Fertility Outcomes After Varicocele Repair: Are There Any Benefits? A Traditional Review
Author(s): Iana Malasevskaia, Ahmed Ali Al-Awadhi, Fatima Ali Raza
Backgrounds: A varicocele is identified in 15% of healthy men and around 40% of men with primary infertility suffer from some degree of varicocele. The presence of spermatic varicose veins creates a hostile environment for spermatogenesis. It results in reduced quality and quantity of sperm production and, in some cases, can conduce to a total absence of sperm. This is due to an increase in circulating reactive oxygen species (ROS) resulting in sperm DNA fragmentation, even if the conventional semen parameters are within the normal reference ranges. It has been proposed that treating the varicocele may result in improvements in the semen parameters, fertilization, and pregnancy rates. Additionally, treating the varicocele could improve the results of both spontaneous pregnancies as well as following in vitro fertilization (IVF), intracytoplasmic sperm injection (ICSI), and Assisted Reproduction Treatment (ART) in the presence of suboptimal semen parameters.
Aim: We are performing a review of the literature with the aim to evaluate the evidence of the indications and advantages of treatment of varicocele in infertile men. And additionally, we are analyzing the results achieved after the varicocele repair.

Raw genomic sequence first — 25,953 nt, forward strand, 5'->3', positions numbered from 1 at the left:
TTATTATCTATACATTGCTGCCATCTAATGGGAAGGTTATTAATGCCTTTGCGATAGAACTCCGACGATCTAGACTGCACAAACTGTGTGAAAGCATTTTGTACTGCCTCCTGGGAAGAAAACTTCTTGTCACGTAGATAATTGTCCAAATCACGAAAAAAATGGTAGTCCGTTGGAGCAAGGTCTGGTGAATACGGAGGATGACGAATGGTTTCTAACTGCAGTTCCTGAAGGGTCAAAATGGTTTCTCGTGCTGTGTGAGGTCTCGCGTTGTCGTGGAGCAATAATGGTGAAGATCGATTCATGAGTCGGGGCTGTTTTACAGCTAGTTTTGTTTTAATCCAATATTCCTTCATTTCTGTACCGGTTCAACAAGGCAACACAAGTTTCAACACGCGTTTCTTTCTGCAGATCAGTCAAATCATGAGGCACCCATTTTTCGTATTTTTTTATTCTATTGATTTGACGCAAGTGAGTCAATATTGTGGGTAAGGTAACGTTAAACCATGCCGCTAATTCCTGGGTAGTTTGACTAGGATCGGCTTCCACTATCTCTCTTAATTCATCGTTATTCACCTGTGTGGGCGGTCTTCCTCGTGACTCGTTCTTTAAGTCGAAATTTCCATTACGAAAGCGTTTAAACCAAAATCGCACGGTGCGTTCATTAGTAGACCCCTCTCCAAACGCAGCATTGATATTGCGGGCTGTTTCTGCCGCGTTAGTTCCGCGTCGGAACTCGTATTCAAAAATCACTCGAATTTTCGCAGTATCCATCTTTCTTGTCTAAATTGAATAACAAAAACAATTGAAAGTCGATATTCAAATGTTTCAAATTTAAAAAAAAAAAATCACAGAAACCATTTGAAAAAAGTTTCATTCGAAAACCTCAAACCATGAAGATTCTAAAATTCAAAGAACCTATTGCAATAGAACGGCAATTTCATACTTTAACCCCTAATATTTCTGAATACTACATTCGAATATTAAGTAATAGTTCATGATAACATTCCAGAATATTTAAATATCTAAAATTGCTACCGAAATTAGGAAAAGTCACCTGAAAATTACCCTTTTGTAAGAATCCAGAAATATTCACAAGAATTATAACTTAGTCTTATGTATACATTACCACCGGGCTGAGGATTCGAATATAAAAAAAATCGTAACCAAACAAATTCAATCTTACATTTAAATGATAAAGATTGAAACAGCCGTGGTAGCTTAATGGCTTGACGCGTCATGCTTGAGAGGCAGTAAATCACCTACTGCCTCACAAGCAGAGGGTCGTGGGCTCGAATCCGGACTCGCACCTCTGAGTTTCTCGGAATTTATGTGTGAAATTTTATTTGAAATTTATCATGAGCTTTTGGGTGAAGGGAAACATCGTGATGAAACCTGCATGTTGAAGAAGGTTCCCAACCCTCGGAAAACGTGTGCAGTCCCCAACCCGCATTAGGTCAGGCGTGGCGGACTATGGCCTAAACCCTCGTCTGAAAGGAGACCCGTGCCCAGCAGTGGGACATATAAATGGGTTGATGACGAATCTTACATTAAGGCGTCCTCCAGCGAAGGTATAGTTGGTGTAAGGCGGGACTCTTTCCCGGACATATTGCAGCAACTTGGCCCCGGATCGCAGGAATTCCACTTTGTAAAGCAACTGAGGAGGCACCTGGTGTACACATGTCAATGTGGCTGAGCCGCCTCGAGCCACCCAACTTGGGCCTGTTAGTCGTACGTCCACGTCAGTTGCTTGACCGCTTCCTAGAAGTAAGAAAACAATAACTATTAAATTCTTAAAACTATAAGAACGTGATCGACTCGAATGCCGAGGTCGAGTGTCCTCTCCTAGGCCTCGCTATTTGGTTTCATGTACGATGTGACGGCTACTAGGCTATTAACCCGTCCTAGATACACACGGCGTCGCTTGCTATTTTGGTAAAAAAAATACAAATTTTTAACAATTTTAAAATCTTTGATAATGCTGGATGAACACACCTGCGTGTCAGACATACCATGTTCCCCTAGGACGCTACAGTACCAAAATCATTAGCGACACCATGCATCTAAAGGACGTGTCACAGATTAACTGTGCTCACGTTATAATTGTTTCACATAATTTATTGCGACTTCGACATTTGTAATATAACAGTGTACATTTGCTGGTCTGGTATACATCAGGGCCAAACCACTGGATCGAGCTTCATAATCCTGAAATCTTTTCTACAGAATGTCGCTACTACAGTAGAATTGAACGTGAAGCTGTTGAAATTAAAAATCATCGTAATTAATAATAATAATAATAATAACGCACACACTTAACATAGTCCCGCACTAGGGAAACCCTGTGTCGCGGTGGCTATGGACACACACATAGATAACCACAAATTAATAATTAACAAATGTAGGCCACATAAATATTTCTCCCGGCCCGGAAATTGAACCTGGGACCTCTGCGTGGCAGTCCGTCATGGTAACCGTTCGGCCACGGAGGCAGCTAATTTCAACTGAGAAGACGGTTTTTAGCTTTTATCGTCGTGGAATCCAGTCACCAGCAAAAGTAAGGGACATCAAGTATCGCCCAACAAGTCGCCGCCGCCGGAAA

Methods: A literature search in PMC, PubMed, Google, and Google Scholar was carried out using the following keywords: ”varicocele”, “varicocelectomy”, “male infertility”, “varicocelectomy and fertility outcome”. Study selection was in the language (English only), model (humans only), open accesses, and all types of studies were included as long as they were relevant to our study.
Limitations: While we were gathering the information for this review, there were some limitations. Our data was primarily obtained from articles with free full access and written in English language only; thus, relevant articles of closed access and written in other languages may have been skipped. This review article is a traditional review and, therefore, does not follow the Standard Preferred Reporting Items for Systematic Reviews and Meta-Analyses (PRISMA) guidelines for systematic reviews.